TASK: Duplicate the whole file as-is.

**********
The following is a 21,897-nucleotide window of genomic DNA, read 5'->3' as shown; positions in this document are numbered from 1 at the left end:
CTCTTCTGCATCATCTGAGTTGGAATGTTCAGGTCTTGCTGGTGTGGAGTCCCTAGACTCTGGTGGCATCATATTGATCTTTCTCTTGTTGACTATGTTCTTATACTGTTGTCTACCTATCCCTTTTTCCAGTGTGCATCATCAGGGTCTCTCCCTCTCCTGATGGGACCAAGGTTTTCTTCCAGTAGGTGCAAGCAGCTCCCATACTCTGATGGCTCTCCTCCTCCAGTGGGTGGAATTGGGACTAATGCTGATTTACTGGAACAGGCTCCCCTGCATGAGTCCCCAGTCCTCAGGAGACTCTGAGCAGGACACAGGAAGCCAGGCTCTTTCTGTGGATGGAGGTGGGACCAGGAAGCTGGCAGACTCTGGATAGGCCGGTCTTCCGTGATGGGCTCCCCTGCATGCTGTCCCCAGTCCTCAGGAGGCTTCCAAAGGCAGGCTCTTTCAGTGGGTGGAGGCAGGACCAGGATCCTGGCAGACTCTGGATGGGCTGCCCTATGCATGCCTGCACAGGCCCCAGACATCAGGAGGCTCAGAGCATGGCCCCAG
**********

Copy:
The following is a 21,897-nucleotide window of genomic DNA, read 5'->3' as shown; positions in this document are numbered from 1 at the left end:
CTCTTCTGCATCATCTGAGTTGGAATGTTCAGGTCTTGCTGGTGTGGAGTCCCTAGACTCTGGTGGCATCATATTGATCTTTCTCTTGTTGACTATGTTCTTATACTGTTGTCTACCTATCCCTTTTTCCAGTGTGCATCATCAGGGTCTCTCCCTCTCCTGATGGGACCAAGGTTTTCTTCCAGTAGGTGCAAGCAGCTCCCATACTCTGATGGCTCTCCTCCTCCAGTGGGTGGAATTGGGACTAATGCTGATTTACTGGAACAGGCTCCCCTGCATGAGTCCCCAGTCCTCAGGAGACTCTGAGCAGGACACAGGAAGCCAGGCTCTTTCTGTGGATGGAGGTGGGACCAGGAAGCTGGCAGACTCTGGATAGGCCGGTCTTCCGTGATGGGCTCCCCTGCATGCTGTCCCCAGTCCTCAGGAGGCTTCCAAAGGCAGGCTCTTTCAGTGGGTGGAGGCAGGACCAGGATCCTGGCAGACTCTGGATGGGCTGCCCTATGCATGCCTGCACAGGCCCCAGACATCAGGAGGCTCAGAGCATGGCCCCAG